REVIEW: The Merchant of Venice | Bell Shakespeare

The Merchant of Venice

Review by Susie Conte


The tour of Bell Shakespeare’s The Merchant of Venice came to Perth with a bang. It’s a full-blooded adaptation, in modern day dress, on a stage backed by golden curtains. All that glisters is not gold however, and the bitterness of the story is nicely juxtaposed with its staging.

Director Anne-Louise Sarks, in her debut with Bell, has created a cinematic piece of theatre reflecting contemporary audiences’ appetite for multilayered storytelling. Gone is the traditional adaptation of the story of Shylock, the Jewish moneylender, and Antonio, the eponymous character. The central themes are still there – religious freedom, the power of money, justice and class, the ‘other’ – but there is a new story strand that imagines what happens to Shylock and his daughter Jessica after the end of the play. The Merchant of Venice has become a problematic play for its anti-semitism, but Sark’s production holds a mirror up to the racism and doesn’t shy away from what it says about society. Mitchell Butel as Shylock is a quiet, strong character trying to exist as an outsider. His performance here is assured and powerful, and the final image of his broken Shylock sitting at the back of the stage is a condemnation of how to break a man.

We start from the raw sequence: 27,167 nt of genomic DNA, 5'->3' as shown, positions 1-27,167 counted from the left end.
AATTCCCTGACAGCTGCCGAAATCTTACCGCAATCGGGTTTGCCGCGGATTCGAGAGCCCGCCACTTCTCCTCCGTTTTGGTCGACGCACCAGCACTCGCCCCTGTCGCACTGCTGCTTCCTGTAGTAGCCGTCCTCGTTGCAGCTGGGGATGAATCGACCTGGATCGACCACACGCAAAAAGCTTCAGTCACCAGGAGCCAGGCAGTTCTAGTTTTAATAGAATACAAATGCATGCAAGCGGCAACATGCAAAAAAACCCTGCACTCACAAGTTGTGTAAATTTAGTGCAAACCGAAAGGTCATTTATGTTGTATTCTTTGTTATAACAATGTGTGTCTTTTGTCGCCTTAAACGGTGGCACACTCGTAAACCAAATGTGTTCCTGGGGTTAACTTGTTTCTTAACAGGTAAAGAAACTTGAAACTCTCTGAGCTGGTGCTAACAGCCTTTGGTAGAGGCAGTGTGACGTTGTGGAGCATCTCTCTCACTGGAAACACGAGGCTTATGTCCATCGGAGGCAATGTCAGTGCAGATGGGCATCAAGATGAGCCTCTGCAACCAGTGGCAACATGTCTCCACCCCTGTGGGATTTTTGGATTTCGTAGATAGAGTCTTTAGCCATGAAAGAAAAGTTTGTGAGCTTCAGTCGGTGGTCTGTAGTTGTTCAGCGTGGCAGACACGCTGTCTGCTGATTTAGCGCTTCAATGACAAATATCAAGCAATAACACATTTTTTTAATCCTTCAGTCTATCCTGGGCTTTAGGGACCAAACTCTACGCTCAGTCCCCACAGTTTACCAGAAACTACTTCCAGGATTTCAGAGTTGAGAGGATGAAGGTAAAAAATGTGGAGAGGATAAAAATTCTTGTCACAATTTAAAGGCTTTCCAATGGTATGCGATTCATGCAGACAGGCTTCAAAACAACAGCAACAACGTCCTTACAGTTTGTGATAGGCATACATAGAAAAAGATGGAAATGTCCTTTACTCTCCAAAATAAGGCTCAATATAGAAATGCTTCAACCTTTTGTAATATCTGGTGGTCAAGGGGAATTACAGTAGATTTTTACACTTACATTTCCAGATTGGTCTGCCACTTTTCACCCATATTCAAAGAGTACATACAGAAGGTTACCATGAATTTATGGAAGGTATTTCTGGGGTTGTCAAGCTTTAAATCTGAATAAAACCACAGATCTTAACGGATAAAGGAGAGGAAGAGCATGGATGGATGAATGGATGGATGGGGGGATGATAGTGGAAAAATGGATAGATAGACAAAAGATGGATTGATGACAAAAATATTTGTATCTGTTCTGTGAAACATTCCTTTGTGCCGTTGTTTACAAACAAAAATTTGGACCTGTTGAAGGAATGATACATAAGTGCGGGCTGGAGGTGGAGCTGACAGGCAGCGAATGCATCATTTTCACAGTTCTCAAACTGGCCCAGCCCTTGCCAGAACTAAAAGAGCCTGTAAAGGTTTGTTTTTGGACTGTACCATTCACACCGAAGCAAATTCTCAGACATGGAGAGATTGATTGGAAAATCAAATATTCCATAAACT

The actors remain on stage the entire show and act as witness to all the action that happens. Our main actors, Jo Turner as Antonio and Damien Strouthos as Bassanio stand out in solid performances. The ladies in this production, Jessica Tovey as Portia, Felicity McKay as Jessica, Catherine Davies as Nerissa, are powerful actresses who show their talents. Sarks as director has a deft touch, whose interest in reinterpretation has served her well in the past. She likes to make the women stronger in the shows she makes and this is clear in the catharsis she allows Jessica, Shylock’s daughter. McKay is a revelation in this show. A special mention to Jacob Warner for his laugh-out-loud turn as Launcelot .

The sound design by Max Lyandvert and the lighting design by Paul Jackson complement the storytelling unfolding on the stage, and allow us to focus on the still-relevant and timely words of the Bard.

A special night of theatre at the hands of Bell Shakespeare.